Despite the rumors already circulating about Cicotte’s erratic performances in Games 1 and 4, White Sox manager Kid Gleason showed faith in his ace for Game 7. This time, the knuckleballer did not let him down.
Chicago scored early and, for once, it was Cincinnati that committed the errors. The Reds threatened only briefly in the sixth before losing 4–1, and suddenly the Series was relatively close again. This did not go unnoticed by gamblers Sullivan and Rothstein, who were suddenly very worried about their investments.
Before the Series started, the Sox had been strong favorites and few doubted they could win two games in a row—presuming that they were trying to win. Rothstein had been too smart to bet on individual games, but had about $270,000 riding on Cincinnati to win the Series.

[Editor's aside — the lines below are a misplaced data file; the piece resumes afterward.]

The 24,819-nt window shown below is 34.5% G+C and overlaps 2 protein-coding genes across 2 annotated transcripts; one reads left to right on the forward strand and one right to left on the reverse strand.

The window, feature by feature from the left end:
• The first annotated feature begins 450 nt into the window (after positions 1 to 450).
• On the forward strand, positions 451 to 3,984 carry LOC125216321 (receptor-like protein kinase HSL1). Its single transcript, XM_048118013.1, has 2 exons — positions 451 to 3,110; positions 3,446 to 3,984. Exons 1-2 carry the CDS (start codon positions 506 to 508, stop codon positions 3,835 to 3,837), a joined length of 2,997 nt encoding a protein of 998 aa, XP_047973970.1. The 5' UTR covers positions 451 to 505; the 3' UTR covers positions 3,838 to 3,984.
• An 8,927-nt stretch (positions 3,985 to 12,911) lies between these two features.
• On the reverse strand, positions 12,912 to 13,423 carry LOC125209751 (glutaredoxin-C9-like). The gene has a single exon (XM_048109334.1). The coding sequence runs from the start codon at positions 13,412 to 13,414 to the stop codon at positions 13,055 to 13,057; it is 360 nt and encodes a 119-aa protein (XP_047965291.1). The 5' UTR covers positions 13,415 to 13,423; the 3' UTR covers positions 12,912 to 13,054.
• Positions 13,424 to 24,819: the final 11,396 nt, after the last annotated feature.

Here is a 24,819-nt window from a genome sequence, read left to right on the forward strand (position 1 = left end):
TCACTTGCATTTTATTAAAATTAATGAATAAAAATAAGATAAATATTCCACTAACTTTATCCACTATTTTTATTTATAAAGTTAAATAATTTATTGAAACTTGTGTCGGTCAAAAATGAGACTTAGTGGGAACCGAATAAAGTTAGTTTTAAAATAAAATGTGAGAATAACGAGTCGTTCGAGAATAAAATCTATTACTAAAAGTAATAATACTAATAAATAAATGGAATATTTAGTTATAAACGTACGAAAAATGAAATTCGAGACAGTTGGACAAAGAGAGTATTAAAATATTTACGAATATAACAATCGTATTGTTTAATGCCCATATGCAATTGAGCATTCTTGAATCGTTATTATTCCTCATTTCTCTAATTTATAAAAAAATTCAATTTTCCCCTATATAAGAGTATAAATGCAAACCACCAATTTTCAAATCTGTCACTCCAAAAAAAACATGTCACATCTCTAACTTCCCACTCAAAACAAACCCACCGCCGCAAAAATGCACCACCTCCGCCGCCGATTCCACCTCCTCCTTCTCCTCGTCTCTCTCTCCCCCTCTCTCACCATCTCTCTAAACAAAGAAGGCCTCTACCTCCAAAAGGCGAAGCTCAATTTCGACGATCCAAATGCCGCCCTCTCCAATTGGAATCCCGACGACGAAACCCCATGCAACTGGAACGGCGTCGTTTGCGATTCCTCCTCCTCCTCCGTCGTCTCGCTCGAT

The night before Game 8, Lefty Williams—the scheduled starter—was supposedly visited by an associate of Sullivan’s known only as “Harry.” Harry left no doubt that if Williams failed to blow the game in the first inning, he and his wife would be in serious danger.